Doing Bad by Doing Good: Why Humanitarian Action Fails

Doing Bad by Doing Good: Why Humanitarian Action Fails

Doing Bad by Doing Good: Why Humanitarian Action Fails

Doing Bad by Doing Good: Why Humanitarian Action Fails

Synopsis

In 2010, Haiti was ravaged by a brutal earthquake that affected the lives of millions. The call to assist those in need was heard around the globe. Yet two years later humanitarian efforts led by governments and NGOs have largely failed. Resources are not reaching the needy due to bureaucratic red tape, and many assets have been squandered. How can efforts intended to help the suffering fail so badly? In this timely and provocative book, Christopher J. Coyne uses the economic way of thinking to explain why this and other humanitarian efforts that intend to do good end up doing nothing or causing harm.

In addition to Haiti, Coyne considers a wide range of interventions. He explains why the U.S. government was ineffective following Hurricane Katrina, why the international humanitarian push to remove Muammar Gaddafi in Libya may very well end up causing more problems than prosperity, and why decades of efforts to respond to crises and foster development around the world have resulted in repeated failures.

In place of the dominant approach to state-led humanitarian action, this book offers a bold alternative, focused on establishing an environment of economic freedom. If we are willing to experiment with aid-asking questions about how to foster development as a process of societal discovery, or how else we might engage the private sector, for instance-we increase the range of alternatives to help people and empower them to improve their communities. Anyone concerned with and dedicated to alleviating human suffering in the short term or for the long haul, from policymakers and activists to scholars, will find this book to be an insightful and provocative reframing of humanitarian action.

Excerpt

doing bad by doing good builds on my previous book, After War: the Political Economy of Exporting Democracy. in After War, I developed the economics of reconstruction to analyze the ability of foreign occupiers to establish liberal democratic political and economic institutions in post-conflict situations. My analysis excluded broader notions of humanitarianism (short and long-term aid and assistance, peacekeeping and security, and so on) to assist and protect those in need. Given my focus, I made only passing mention of state-led humanitarian action, when I noted that the implications of my analysis did not “necessarily preclude the use of military force … for humanitarian reasons abroad.” the purpose of Doing Bad by Doing Good is to pick up where After War left off by exploring the economics of state-led humanitarianism. the topics in the two books are clearly related, especially as humanitarian action has over time become increasingly intertwined with the broader military and foreign policy objectives of governments. Therefore, the two books should be read as complements for a broad understanding of the viability of state-led foreign interventions.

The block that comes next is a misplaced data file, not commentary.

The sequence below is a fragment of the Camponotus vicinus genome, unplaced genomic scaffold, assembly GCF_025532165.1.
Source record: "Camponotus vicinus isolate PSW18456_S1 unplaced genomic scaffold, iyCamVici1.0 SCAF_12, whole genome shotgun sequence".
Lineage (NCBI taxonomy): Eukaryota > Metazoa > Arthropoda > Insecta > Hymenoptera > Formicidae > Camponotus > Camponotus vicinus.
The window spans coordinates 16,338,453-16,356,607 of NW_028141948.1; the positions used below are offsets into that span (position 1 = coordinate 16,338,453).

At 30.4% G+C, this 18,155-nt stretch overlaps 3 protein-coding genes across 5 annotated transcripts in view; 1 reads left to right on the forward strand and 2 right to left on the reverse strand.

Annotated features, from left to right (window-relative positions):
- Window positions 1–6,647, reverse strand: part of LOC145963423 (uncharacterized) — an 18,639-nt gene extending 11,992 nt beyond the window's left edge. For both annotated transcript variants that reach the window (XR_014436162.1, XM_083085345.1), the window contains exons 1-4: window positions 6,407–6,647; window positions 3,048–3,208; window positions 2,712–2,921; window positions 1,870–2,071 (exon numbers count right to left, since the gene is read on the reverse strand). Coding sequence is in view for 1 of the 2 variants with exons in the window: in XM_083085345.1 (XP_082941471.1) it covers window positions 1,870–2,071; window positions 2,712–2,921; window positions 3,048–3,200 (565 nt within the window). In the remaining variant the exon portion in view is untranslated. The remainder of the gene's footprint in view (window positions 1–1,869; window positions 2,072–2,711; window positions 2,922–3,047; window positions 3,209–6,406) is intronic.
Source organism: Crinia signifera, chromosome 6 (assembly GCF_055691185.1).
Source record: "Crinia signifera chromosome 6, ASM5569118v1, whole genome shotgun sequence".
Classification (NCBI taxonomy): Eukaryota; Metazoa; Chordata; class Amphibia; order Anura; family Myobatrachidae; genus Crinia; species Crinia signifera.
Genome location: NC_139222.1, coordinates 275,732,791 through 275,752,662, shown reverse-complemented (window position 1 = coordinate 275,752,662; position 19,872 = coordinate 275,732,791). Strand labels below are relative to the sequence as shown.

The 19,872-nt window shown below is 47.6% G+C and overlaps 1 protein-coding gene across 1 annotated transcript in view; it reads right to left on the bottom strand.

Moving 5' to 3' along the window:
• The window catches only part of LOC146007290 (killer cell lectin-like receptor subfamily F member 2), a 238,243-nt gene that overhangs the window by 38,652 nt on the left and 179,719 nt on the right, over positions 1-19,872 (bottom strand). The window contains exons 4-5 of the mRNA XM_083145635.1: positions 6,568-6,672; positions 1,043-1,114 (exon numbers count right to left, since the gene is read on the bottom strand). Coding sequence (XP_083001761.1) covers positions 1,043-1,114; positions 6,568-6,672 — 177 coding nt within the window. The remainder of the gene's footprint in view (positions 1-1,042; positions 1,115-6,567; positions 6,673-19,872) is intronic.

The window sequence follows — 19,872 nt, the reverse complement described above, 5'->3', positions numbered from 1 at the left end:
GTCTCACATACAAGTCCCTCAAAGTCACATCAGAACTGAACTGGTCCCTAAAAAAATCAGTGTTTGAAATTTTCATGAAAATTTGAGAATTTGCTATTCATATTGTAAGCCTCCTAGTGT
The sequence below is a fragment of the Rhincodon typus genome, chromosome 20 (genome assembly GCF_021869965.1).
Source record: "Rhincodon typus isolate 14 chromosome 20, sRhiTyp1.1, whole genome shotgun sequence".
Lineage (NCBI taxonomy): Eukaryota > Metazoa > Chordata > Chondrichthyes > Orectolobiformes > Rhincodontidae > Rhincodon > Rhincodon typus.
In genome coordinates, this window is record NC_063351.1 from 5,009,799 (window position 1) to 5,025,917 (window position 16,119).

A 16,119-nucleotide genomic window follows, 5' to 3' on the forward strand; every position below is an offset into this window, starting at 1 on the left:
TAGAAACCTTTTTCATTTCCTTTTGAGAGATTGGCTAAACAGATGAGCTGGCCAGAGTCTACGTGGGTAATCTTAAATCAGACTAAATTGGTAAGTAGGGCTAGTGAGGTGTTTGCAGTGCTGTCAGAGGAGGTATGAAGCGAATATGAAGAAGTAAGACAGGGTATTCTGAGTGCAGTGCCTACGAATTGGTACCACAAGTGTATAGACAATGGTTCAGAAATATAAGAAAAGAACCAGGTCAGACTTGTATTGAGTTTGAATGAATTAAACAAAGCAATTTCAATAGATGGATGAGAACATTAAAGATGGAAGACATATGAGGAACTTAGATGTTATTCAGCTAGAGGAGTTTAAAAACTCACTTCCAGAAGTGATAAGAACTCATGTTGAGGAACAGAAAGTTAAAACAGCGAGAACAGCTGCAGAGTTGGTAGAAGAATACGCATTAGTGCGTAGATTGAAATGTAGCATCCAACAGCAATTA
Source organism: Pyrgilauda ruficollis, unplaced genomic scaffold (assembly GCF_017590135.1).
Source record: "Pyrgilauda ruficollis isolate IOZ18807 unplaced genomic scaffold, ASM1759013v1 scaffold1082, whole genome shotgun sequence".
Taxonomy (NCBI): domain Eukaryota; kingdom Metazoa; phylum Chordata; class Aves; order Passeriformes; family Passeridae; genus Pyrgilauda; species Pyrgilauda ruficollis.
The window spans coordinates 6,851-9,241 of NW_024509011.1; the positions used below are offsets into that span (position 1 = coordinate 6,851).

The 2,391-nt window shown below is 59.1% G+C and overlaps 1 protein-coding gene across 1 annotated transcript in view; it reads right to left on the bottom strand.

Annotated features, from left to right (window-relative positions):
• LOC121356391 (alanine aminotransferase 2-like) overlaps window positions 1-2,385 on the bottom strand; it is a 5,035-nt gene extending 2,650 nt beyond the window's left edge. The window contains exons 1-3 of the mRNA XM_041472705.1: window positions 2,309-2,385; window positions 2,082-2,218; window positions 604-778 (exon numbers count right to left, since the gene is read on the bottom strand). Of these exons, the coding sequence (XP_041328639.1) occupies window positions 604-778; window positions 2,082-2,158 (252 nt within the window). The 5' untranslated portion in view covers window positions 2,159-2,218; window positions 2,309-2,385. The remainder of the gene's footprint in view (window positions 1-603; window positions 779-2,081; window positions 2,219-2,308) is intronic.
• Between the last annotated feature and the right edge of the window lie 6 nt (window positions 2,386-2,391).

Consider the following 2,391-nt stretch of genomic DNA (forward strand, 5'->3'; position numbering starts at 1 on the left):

I should provide a few caveats so as not to mislead the reader. For those looking for either a “how to” guide for carrying out humanitarian action or steadfast rules of when governments should, or should not, assist others, this is not the book for you. Instead, the purpose of this book is to explore the ability of governments to assist those in need. Many discussions of state-led humanitarian action, especially those by politicians, focus on the moral responsibilities of governments to proactively aid those who are perceived to be in need. Consider, for example, the following from President John F. Kennedy in 1961: “[T]here is no escaping our obligations: our moral obligations as a wise leader and good neighbor in the interdependent community of free nations—our economic obligations as the wealthiest people in a world of largely poor people … and . . .

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